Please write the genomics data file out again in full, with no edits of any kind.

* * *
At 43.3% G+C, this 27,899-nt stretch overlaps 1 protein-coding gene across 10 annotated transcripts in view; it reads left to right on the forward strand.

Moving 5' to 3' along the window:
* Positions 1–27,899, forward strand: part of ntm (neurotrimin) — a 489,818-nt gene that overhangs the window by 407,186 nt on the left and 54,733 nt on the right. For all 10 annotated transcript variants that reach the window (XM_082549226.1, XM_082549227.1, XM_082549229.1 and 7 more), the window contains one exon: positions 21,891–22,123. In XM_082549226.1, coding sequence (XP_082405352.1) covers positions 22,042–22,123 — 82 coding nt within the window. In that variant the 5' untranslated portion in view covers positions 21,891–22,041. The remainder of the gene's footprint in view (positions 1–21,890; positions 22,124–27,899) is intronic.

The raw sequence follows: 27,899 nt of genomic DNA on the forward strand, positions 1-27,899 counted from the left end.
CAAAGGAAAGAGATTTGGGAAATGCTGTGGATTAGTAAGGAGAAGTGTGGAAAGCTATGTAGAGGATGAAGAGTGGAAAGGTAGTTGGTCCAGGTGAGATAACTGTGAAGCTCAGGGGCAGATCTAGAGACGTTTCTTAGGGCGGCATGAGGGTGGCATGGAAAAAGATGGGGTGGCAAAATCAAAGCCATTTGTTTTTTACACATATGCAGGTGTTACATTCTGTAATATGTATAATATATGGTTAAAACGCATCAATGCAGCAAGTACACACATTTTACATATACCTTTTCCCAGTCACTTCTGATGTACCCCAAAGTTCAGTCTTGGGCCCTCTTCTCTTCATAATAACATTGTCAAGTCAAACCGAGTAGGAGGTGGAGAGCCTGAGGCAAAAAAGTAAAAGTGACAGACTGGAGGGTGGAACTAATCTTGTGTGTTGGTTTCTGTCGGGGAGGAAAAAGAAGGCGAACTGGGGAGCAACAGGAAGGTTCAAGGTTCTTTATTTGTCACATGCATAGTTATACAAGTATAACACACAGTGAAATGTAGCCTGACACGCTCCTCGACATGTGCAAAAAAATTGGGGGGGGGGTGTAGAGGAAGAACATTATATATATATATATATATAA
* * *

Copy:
At 43.3% G+C, this 27,899-nt stretch overlaps 1 protein-coding gene across 10 annotated transcripts in view; it reads left to right on the forward strand.

Moving 5' to 3' along the window:
* Positions 1–27,899, forward strand: part of ntm (neurotrimin) — a 489,818-nt gene that overhangs the window by 407,186 nt on the left and 54,733 nt on the right. For all 10 annotated transcript variants that reach the window (XM_082549226.1, XM_082549227.1, XM_082549229.1 and 7 more), the window contains one exon: positions 21,891–22,123. In XM_082549226.1, coding sequence (XP_082405352.1) covers positions 22,042–22,123 — 82 coding nt within the window. In that variant the 5' untranslated portion in view covers positions 21,891–22,041. The remainder of the gene's footprint in view (positions 1–21,890; positions 22,124–27,899) is intronic.

The raw sequence follows: 27,899 nt of genomic DNA on the forward strand, positions 1-27,899 counted from the left end.
CAAAGGAAAGAGATTTGGGAAATGCTGTGGATTAGTAAGGAGAAGTGTGGAAAGCTATGTAGAGGATGAAGAGTGGAAAGGTAGTTGGTCCAGGTGAGATAACTGTGAAGCTCAGGGGCAGATCTAGAGACGTTTCTTAGGGCGGCATGAGGGTGGCATGGAAAAAGATGGGGTGGCAAAATCAAAGCCATTTGTTTTTTACACATATGCAGGTGTTACATTCTGTAATATGTATAATATATGGTTAAAACGCATCAATGCAGCAAGTACACACATTTTACATATACCTTTTCCCAGTCACTTCTGATGTACCCCAAAGTTCAGTCTTGGGCCCTCTTCTCTTCATAATAACATTGTCAAGTCAAACCGAGTAGGAGGTGGAGAGCCTGAGGCAAAAAAGTAAAAGTGACAGACTGGAGGGTGGAACTAATCTTGTGTGTTGGTTTCTGTCGGGGAGGAAAAAGAAGGCGAACTGGGGAGCAACAGGAAGGTTCAAGGTTCTTTATTTGTCACATGCATAGTTATACAAGTATAACACACAGTGAAATGTAGCCTGACACGCTCCTCGACATGTGCAAAAAAATTGGGGGGGGGGTGTAGAGGAAGAACATTATATATATATATATATATAA